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Day 33: War Talk


I made it to the Main Square right when the sirens blared.


Everything stopped.


People stopped walking.


People stopped talking.


Everyone turned towards the church where there were many, many Polish flags hanging.


If my friend Warren hadn’t sent me a message earlier, I might have panicked:


“FYI – sirens will ring at 5pm today for one minute to mark the anniversary of the start of the Warsaw Uprising. Should see traffic and people come to a stop.”


Good thing he let me know about this historical marker, or I might have thought there was a new uprising.


(Most) People stood still during the siren.

The sirens sounded. Long. Piercing.


Some people kept walking, likely not out of disrespect, but because Warren didn’t send them a private message on what was happening and how to respond.*


* Thanks Warren


Years ago I had friends visiting from England and they went out for a walk just before lunch. When they returned they were breathless. You could tell they had been running.


They probably saw a bear. Or a deer. Were they were spooked by a squirrel?


“Is it war?” One of my friends asked.


I wasn’t expecting that question. Is what war?


While they were walking along the road, they heard the siren from the local fire department ring.


Every day of the year the fire department sounded the alarm at noon to test the alarm system and make sure it was working.


To me it meant lunch time. To my visiting friends, who dove into the brush and hid from possible invaders, it meant war.


Once they got the story straight, they sat down to lunch a little miffed and suggested that the local fire department might ring bells to announce the middle of the day rather than sounding an alarm.


Note taken.


After the siren.

Many thousands of people came out for the Uprising remembrance in Old Town, close to where I was staying. There were flags and old men dressed in military uniforms and policemen carrying rifles.


A man stopped me after the siren ended.


“English?” He asked.


“Yes.”


“What is this going on?”


I explained about the Warsaw Uprising and how this was the anniversary.


“What happened?”


I told him that in 1944 the Polish underground fought against the retreating Germans, who were running from the Soviets, who were on their way to take their turn ruling the small nation. The underground fighters fought hard against the Nazis for 63 days.


The Soviets held back their invasion, letting the Germans clean house before they moved in.


When the Germans won against the Polish uprising, before they left, they flattened Warsaw in retaliation.


The man told me that he was from Finland and proceeded to tell me about all of the weapons Finland buys from the USA and how many this and that they have stored away.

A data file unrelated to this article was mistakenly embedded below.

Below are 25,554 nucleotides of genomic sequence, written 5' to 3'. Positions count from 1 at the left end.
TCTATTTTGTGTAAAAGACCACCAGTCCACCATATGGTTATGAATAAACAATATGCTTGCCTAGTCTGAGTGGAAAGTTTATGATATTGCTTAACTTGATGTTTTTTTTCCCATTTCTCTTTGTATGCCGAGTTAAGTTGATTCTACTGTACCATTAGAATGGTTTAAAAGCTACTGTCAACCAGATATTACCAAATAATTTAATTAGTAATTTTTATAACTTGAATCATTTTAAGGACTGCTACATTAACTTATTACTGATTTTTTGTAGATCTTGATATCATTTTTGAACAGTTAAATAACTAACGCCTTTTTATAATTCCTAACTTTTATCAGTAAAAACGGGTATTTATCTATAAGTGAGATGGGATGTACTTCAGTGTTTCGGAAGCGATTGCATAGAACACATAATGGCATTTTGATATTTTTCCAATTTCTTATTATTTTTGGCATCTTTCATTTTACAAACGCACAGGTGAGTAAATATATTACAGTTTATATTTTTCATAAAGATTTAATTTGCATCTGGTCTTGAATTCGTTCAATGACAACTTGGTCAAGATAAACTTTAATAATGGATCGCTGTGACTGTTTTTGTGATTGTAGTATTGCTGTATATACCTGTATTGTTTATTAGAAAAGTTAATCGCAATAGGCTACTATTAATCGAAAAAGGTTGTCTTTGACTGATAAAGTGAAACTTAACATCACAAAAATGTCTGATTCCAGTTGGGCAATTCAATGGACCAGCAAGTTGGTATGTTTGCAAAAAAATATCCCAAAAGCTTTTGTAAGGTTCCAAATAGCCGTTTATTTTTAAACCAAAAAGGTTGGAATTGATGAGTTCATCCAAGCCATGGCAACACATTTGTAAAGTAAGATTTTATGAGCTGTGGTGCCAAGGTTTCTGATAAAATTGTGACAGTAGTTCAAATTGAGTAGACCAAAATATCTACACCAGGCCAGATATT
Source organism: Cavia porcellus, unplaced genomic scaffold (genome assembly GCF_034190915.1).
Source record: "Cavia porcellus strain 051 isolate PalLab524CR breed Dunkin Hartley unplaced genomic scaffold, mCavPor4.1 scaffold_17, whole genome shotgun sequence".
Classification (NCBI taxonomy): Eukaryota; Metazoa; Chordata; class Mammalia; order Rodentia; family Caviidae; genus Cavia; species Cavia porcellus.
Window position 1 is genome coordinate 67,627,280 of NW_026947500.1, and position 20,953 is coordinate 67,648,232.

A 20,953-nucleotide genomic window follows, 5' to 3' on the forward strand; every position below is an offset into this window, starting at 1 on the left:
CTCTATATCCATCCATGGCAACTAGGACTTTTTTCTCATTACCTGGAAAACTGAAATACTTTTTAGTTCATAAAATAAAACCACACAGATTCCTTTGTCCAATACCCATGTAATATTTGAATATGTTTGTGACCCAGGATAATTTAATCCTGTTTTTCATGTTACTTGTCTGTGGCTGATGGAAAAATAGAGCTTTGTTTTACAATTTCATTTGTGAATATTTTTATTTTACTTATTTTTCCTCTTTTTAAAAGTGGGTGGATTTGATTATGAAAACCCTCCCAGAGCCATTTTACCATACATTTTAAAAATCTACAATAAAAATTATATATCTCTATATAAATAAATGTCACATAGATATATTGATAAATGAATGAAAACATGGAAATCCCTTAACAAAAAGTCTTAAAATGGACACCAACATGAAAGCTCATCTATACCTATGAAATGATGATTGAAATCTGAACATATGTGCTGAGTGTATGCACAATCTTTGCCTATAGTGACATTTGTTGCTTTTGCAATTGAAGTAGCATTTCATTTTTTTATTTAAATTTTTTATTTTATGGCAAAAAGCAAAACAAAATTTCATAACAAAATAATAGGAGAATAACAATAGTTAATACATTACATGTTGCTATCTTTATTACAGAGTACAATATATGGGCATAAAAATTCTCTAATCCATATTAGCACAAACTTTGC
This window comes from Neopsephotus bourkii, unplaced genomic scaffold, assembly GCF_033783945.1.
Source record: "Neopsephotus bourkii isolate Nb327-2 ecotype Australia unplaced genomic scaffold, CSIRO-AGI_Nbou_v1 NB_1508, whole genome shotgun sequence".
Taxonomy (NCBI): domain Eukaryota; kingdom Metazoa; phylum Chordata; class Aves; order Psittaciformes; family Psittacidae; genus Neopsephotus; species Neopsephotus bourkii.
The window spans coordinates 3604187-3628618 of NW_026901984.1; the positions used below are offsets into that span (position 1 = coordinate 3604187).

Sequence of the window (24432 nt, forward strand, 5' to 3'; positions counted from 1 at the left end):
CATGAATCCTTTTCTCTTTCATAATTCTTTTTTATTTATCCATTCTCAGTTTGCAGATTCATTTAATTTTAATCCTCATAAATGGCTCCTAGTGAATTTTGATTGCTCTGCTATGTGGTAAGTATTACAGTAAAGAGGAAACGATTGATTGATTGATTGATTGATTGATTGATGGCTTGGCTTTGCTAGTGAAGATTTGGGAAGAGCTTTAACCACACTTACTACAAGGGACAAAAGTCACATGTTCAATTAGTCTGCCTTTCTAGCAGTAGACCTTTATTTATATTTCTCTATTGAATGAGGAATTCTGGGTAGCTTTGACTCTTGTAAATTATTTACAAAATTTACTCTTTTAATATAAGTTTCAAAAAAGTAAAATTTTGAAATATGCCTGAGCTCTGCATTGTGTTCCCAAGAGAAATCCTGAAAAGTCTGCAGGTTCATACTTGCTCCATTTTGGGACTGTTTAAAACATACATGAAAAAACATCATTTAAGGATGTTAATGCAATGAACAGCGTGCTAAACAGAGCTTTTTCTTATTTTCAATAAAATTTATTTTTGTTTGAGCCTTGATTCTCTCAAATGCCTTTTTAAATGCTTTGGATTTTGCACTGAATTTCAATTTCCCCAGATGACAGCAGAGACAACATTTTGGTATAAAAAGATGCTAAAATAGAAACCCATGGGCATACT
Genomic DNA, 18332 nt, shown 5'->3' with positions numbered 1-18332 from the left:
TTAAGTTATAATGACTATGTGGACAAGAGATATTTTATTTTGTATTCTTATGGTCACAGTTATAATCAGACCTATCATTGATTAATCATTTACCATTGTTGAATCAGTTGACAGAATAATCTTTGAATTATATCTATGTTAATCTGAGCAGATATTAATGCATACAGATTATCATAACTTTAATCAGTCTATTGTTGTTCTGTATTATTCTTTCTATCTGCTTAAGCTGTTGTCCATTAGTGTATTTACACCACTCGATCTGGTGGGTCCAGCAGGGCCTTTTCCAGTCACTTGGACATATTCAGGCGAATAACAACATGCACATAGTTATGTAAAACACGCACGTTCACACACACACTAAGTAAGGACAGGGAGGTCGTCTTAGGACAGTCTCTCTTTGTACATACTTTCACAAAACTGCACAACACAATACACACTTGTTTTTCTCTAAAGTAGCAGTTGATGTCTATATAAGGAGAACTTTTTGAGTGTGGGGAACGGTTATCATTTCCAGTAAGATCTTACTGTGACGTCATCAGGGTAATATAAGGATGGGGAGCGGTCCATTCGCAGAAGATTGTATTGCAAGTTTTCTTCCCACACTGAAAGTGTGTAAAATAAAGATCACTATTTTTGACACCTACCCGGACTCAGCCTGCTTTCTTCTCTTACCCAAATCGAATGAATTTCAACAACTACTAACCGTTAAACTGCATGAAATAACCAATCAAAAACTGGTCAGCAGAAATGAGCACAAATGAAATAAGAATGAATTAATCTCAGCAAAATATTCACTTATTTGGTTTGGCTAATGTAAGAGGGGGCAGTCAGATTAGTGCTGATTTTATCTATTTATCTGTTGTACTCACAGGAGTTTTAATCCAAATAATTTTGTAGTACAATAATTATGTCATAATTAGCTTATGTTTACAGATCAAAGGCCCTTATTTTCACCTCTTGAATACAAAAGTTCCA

“Good to know.” I said politely. “Now I won’t have to worry about Finland going to war.”


He then told me several state secrets and mentioned that he also knew State secrets from the British armed forces where he once worked.


Why exactly was I listening to him?


Not sure.


I let him drone on for a bit, then tried to walk away.


He kept talking.


I know. State secrets and all might be interesting to some,


But I find that people who tell secrets to a stranger on a Main Square of a foreign country, probably don’t know much.


The proceedings moved into the church.

I walked away while he was in mid-sentence and walked into the church, which is the best way to escape a bore.


The proceedings had moved into the church and we were only to enter if we were there to pray.


This is the same church I paid to enter last week. I walked in. I can pray with my eyes open.


Beautiful ceremony. I didn’t understand a word of what was going on, but had the strong feeling that the church was blessing the country.


There were TV camera and AP reporters documenting this moment.


Many people here are afraid of war.

Many BIg cameras here to record the remembrance.

According to the news, Poland bought a bunch of new toys like 1,000 tanks and dozens of fighter jets from South Korea.


They are saying that these will replace the weapons on loan to the Ukraine.


But as friends report that they were walking along the Vistula River and saw fighter jets storming across the sky,


I am left to wonder.



Shopping with California. How do you buy coffee when you don't speak Polish?

Remember, the Ukraine is only 2 hours away. War is close. So is Covid.

Many people posed with the flags.
For Carmen. The top two candles on the left were lit under your suggestions. Hope you can feel the light!!!! (Hurry well.)


When I ordered a gluten-free meal, I wasn't expecting you to surround it with GLUTEN. Don't worry. I ate some ice-cream then came home and ate. Grrrrr.

Good night Main Square.

 

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xxooHwH


 

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